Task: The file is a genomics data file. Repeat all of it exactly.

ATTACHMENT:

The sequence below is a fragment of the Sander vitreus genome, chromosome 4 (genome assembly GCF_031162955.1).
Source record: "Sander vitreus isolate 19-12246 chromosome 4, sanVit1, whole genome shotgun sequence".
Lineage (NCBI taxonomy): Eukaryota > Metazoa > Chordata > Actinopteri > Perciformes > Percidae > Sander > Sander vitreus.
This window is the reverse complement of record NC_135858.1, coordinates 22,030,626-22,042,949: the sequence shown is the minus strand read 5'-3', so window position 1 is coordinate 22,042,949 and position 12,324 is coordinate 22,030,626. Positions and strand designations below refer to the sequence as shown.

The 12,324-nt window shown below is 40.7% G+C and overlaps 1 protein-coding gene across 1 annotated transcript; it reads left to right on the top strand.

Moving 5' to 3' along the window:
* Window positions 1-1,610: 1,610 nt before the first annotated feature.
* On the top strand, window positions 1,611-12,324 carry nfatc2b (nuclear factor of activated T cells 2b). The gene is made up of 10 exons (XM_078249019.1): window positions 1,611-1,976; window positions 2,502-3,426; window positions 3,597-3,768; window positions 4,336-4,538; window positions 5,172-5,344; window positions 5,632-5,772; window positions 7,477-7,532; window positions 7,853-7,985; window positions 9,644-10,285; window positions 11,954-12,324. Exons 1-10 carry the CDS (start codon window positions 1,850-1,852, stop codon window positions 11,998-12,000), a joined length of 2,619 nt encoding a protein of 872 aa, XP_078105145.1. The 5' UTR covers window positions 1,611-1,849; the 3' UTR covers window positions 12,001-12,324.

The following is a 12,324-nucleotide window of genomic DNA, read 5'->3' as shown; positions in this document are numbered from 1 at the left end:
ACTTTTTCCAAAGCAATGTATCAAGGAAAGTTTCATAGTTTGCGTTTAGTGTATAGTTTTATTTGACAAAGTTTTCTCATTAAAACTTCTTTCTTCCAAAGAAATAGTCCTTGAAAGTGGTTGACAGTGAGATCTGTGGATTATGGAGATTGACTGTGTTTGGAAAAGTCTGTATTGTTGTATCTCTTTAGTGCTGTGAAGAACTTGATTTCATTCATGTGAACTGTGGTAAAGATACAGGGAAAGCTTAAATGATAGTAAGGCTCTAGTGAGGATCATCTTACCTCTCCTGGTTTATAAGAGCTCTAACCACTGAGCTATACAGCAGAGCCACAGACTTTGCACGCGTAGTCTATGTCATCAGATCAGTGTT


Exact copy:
The sequence below is a fragment of the Sander vitreus genome, chromosome 4 (genome assembly GCF_031162955.1).
Source record: "Sander vitreus isolate 19-12246 chromosome 4, sanVit1, whole genome shotgun sequence".
Lineage (NCBI taxonomy): Eukaryota > Metazoa > Chordata > Actinopteri > Perciformes > Percidae > Sander > Sander vitreus.
This window is the reverse complement of record NC_135858.1, coordinates 22,030,626-22,042,949: the sequence shown is the minus strand read 5'-3', so window position 1 is coordinate 22,042,949 and position 12,324 is coordinate 22,030,626. Positions and strand designations below refer to the sequence as shown.

The 12,324-nt window shown below is 40.7% G+C and overlaps 1 protein-coding gene across 1 annotated transcript; it reads left to right on the top strand.

Moving 5' to 3' along the window:
* Window positions 1-1,610: 1,610 nt before the first annotated feature.
* On the top strand, window positions 1,611-12,324 carry nfatc2b (nuclear factor of activated T cells 2b). The gene is made up of 10 exons (XM_078249019.1): window positions 1,611-1,976; window positions 2,502-3,426; window positions 3,597-3,768; window positions 4,336-4,538; window positions 5,172-5,344; window positions 5,632-5,772; window positions 7,477-7,532; window positions 7,853-7,985; window positions 9,644-10,285; window positions 11,954-12,324. Exons 1-10 carry the CDS (start codon window positions 1,850-1,852, stop codon window positions 11,998-12,000), a joined length of 2,619 nt encoding a protein of 872 aa, XP_078105145.1. The 5' UTR covers window positions 1,611-1,849; the 3' UTR covers window positions 12,001-12,324.

The following is a 12,324-nucleotide window of genomic DNA, read 5'->3' as shown; positions in this document are numbered from 1 at the left end:
ACTTTTTCCAAAGCAATGTATCAAGGAAAGTTTCATAGTTTGCGTTTAGTGTATAGTTTTATTTGACAAAGTTTTCTCATTAAAACTTCTTTCTTCCAAAGAAATAGTCCTTGAAAGTGGTTGACAGTGAGATCTGTGGATTATGGAGATTGACTGTGTTTGGAAAAGTCTGTATTGTTGTATCTCTTTAGTGCTGTGAAGAACTTGATTTCATTCATGTGAACTGTGGTAAAGATACAGGGAAAGCTTAAATGATAGTAAGGCTCTAGTGAGGATCATCTTACCTCTCCTGGTTTATAAGAGCTCTAACCACTGAGCTATACAGCAGAGCCACAGACTTTGCACGCGTAGTCTATGTCATCAGATCAGTGTT